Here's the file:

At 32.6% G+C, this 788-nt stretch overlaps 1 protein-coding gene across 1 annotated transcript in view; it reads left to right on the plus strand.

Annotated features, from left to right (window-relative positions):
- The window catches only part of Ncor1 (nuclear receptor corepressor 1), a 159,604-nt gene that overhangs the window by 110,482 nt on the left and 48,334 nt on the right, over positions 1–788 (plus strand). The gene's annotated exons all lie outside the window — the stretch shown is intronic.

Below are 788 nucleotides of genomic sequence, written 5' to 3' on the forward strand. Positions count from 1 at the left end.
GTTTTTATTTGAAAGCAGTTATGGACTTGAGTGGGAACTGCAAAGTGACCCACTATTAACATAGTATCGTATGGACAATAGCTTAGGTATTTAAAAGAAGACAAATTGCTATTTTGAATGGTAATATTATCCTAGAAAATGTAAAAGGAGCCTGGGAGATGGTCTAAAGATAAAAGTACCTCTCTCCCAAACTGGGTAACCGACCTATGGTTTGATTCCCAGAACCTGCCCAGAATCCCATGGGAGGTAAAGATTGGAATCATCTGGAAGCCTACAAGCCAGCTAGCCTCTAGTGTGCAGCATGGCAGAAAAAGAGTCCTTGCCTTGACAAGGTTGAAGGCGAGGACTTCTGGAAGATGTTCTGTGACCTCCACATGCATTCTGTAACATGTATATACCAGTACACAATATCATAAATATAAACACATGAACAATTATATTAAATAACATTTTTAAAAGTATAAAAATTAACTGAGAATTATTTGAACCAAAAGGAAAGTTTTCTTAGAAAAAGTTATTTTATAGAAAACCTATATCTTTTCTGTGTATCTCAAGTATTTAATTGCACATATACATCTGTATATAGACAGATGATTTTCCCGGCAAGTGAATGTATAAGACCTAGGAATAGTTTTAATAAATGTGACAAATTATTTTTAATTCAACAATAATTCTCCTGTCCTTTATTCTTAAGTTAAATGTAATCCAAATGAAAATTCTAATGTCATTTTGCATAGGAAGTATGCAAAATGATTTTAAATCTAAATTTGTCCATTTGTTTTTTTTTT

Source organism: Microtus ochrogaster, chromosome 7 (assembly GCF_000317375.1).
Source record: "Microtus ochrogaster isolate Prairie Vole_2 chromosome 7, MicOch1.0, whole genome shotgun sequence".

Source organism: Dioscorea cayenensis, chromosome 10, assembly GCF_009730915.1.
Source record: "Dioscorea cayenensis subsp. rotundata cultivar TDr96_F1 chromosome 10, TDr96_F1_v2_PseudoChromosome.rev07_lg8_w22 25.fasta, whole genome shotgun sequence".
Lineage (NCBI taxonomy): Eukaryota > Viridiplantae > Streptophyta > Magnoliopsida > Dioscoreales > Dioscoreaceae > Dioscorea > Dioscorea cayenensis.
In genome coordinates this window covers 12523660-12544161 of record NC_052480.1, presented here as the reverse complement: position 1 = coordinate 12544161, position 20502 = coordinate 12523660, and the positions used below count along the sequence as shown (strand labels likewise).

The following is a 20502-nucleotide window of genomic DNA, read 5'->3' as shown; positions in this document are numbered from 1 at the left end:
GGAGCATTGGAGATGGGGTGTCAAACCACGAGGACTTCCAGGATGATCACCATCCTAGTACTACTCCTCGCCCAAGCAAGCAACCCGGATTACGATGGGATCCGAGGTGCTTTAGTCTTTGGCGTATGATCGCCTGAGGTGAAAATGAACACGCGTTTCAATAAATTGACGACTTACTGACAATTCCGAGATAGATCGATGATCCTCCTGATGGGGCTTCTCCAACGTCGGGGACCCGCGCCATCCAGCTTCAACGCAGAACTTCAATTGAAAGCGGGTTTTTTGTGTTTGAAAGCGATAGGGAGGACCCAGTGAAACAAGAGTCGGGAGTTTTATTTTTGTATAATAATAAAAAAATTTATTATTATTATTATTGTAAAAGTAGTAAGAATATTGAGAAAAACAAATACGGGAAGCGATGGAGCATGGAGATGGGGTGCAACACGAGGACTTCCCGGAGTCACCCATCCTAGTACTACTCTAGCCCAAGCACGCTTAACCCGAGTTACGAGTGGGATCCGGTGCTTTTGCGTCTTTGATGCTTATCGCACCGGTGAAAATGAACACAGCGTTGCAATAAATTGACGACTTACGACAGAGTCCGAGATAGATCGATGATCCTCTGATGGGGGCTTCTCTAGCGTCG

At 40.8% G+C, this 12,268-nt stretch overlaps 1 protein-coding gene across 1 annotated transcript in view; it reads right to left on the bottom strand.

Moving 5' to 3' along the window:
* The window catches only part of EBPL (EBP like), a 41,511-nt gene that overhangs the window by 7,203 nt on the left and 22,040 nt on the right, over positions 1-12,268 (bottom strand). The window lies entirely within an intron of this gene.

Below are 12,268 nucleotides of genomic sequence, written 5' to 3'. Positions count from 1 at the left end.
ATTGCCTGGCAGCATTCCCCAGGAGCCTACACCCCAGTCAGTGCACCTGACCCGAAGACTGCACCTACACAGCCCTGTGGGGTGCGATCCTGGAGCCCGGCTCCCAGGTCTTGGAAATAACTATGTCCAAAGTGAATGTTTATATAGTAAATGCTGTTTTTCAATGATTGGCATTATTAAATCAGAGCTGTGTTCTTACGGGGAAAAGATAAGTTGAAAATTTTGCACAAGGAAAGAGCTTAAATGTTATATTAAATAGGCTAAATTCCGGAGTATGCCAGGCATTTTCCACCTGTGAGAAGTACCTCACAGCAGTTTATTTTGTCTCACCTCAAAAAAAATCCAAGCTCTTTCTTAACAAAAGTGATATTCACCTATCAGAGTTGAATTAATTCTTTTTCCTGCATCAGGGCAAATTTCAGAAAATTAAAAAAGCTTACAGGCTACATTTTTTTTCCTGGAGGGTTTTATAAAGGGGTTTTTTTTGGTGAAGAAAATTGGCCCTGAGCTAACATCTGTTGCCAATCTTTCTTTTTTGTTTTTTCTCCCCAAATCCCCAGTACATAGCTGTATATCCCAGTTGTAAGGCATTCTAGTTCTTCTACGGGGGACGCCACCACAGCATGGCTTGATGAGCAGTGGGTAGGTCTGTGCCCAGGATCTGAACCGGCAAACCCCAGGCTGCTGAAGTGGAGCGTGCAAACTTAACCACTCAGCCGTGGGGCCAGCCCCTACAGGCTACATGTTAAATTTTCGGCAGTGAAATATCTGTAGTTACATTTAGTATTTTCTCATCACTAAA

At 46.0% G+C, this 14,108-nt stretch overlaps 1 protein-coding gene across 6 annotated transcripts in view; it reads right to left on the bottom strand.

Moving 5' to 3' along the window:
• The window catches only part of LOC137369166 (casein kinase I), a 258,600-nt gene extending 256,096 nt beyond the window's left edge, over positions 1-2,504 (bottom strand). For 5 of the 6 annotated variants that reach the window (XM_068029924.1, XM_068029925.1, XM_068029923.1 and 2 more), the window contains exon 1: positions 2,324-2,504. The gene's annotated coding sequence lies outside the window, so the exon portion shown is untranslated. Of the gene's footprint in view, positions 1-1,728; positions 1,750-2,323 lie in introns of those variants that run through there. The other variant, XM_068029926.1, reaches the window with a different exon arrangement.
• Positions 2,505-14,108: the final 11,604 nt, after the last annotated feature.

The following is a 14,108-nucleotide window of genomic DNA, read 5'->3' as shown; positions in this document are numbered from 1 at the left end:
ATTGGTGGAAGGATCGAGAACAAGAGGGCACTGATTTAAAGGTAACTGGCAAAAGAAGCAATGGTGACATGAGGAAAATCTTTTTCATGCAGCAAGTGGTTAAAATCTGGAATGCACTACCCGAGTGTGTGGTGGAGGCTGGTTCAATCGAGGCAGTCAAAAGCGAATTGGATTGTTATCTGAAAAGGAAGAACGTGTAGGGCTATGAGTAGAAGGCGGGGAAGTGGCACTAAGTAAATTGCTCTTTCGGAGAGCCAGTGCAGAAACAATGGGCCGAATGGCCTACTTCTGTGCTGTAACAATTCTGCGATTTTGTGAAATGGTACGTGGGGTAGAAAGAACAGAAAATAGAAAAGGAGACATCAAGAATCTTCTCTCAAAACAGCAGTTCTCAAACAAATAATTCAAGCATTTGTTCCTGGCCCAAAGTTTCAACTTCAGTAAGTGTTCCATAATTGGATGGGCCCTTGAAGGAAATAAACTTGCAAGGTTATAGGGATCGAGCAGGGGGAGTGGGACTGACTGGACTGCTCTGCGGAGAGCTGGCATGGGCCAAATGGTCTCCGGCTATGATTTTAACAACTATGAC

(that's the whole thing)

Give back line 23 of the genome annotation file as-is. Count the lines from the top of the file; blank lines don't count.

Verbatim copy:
The following is a 14,108-nucleotide window of genomic DNA, read 5'->3' as shown; positions in this document are numbered from 1 at the left end: